After leaving home when she was 17 years old, Cyndi Lauper dropped out of high school and picked up work wherever she could. One of the jobs she worked was as a salesperson at Screaming Mimi's, an iconic vintage store located in New York City's Greenwich Village, according to AARP The Magazine. Eclectic, just like Lauper, the store was a perfect fit for the creative teen.

While working there, Lauper would often take payment in the form of used clothing rather than money. While she was an excellent salesperson in the store, her close friend and store owner Laura Wills told AARP The Magazine that Lauper "hid away the things she wanted for herself." Given that Lauper was apparently taken by fashion at the time (and really, ever since then), it makes sense that she'd be okay with receiving previously owned clothes rather than a check she could deposit at a bank. Wills told the magazine that Lauper was fascinated by vintage clothes from the 1950s when they first met, and was interested in donning traditional undergarments as outerwear.

The health condition Cyndi Lauper endured silently for years

Cyndi Lauper is known for her upbeat, positive attitude. So people might be surprised to learn that underneath her cheerful exterior, Lauper quietly battled an illness that left her feeling very alone and "more unattractive" than she'd ever felt before, as she told KTLA 5.

Lauper has psoriasis, which, contrary to popular belief, is much more than just a rash. Although the cause of psoriasis is unknown, it is believed to be linked to an immune system problem that speeds up the regeneration of skin cells, according to Mayo Clinic. While it's often marked by painful or itchy patches of skin, the condition can lead to "joint problems, such as pain, swelling or inability to perform daily tasks."

This illness became so debilitating for Lauper, who developed the condition later in life, that her team, including her lawyer and manager, brought her to a meeting with the National Psoriasis Foundation, where she got to hear firsthand stories from other people who have suffered like her. "They changed my mind about everything," she told KTLA 5. "I wasn't alone." It was an eye-opening experience for her, and Lauper became a supporter, using her voice to raise awareness about the condition.

Cyndi Lauper didn't really like the song We Are the World

In an interview on Watch What Happens Live with Andy Cohen, Cyndi Lauper revealed that she had confided to her manager about not liking the iconic song "We Are the World." The song was one of the biggest fundraisers of the 1980s, meant to raise money and create awareness about the devastation that victims of famine were experiencing in Africa at the time.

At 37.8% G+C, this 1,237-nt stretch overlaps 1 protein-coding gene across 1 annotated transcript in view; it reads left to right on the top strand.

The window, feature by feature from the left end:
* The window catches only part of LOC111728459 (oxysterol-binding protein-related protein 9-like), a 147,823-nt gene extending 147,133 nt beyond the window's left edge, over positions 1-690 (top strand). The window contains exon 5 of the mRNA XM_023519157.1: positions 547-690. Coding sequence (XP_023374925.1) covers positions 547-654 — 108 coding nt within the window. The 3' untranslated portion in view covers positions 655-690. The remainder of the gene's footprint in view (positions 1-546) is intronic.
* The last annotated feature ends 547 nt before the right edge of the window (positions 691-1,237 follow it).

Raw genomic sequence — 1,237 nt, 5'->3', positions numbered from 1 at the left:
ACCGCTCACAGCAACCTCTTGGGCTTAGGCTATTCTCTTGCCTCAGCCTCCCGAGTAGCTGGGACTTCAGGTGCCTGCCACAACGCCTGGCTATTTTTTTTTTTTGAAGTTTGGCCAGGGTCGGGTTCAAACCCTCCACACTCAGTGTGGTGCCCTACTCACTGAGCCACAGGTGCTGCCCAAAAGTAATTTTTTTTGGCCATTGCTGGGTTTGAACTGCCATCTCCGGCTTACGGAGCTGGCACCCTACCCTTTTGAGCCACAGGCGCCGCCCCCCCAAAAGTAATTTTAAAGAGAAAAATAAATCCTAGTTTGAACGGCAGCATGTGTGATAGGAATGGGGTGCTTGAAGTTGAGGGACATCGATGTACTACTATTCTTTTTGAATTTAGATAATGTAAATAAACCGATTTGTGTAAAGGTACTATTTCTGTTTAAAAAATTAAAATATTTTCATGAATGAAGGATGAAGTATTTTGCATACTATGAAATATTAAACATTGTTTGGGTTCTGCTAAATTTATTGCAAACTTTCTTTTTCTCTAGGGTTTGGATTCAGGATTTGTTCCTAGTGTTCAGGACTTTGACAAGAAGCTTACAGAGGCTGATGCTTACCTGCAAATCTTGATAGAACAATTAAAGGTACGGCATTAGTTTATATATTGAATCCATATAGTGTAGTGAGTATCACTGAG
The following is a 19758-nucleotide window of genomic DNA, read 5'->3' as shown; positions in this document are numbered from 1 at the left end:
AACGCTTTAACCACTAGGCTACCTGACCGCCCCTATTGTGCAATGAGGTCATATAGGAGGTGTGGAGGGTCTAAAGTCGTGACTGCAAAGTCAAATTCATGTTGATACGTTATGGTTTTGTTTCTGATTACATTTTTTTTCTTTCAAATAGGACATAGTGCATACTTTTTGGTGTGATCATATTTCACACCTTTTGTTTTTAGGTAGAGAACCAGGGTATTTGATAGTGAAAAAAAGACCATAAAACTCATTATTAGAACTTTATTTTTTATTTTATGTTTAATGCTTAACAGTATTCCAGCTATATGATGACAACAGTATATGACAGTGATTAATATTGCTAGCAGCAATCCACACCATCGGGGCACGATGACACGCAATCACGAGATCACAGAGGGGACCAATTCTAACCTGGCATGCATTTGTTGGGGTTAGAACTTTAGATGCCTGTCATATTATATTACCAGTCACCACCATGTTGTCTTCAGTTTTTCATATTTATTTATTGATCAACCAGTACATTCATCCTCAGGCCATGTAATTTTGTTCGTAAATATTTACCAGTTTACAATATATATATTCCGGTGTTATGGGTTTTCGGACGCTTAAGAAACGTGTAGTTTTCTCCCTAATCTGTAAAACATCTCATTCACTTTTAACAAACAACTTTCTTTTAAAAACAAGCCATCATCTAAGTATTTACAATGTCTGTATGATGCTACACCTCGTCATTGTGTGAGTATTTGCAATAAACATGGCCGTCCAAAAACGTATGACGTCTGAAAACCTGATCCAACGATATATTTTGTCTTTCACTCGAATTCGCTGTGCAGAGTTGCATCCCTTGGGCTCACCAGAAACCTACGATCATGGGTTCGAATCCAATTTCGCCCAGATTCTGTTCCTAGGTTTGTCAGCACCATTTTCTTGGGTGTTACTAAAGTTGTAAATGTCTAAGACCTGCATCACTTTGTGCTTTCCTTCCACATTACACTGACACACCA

The super-group of 46 vocalists, known as USA for Africa, was put together by Quincy Jones, who produced the hit song. It featured such popular singers as Michael Jackson, Lionel Richie, Bruce Springsteen, Tina Turner, Ray Charles, and many more, as well as Cyndi Lauper, of course.

Lauper is known to have caused something of an issue while recording the song, due to her jewelry hitting the microphone, as reported by Rolling Stone. However, she worked through it and provided an incredible addition to the hit song, her powerhouse voice catching the attention of everyone listening. Lauper explained, "It was catchy though, and I was honored to freakin' sing it." To this day, the song is well known around the world and remains a symbol of how we can all work together to make the world a better place.

How Cyndi Lauper found love after heartache

After splitting with her husband and manager at the time, Dave Wolff, after six and a half years of marriage, Cyndi Lauper experienced a challenging time. She was feeling depressed.

While working on the film Off and Running, Lauper met David Thornton, and the two quickly became friends. Lauper confided in an interview with The Independent that she began sending Thornton little notes to tease him, as her way of indicating that she was interested in getting to know him better. The friendship blossomed into a romantic relationship, and Lauper shared that it was "during an intimate moment in a Miami hotel that I realized I loved him, that I wanted to marry him." The couple were married on Nov. 24, 1991 and are still happily married today. 

"All I can say is that he is my best friend, he's wildly creative and I just wanted to share my whole life with him," Lauper, who shares son Dex with Thornton, gushed when speaking to Closer Weekly.

Why Cyndi Lauper said Kinky Boots was an accident

Despite the incredible success of the hit musical Kinky Boots and the fact that she won a Tony Award for her composition of the musical score, Cyndi Lauper told Frank Buckley of KTLA 5 that Kinky Boots' success was really all "an accident." When asked why she felt this way, Lauper explained, "Because I didn't know what I was doing!"

She may not have felt like she knew what she was doing, but Lauper made every effort to follow the directions she was given and "tried to make it catchy and I tried to do everything they wanted." While Lauper felt like she "wasn't as clever as [composer duo] Rodgers and Hammerstein," she worked hard to do what the producers of the musical wanted, and, as such, Kinky Boots found incredible success. It's just serves as a clear example that anyone can learn to do something new if they apply the same passion and determination that Lauper does to her work.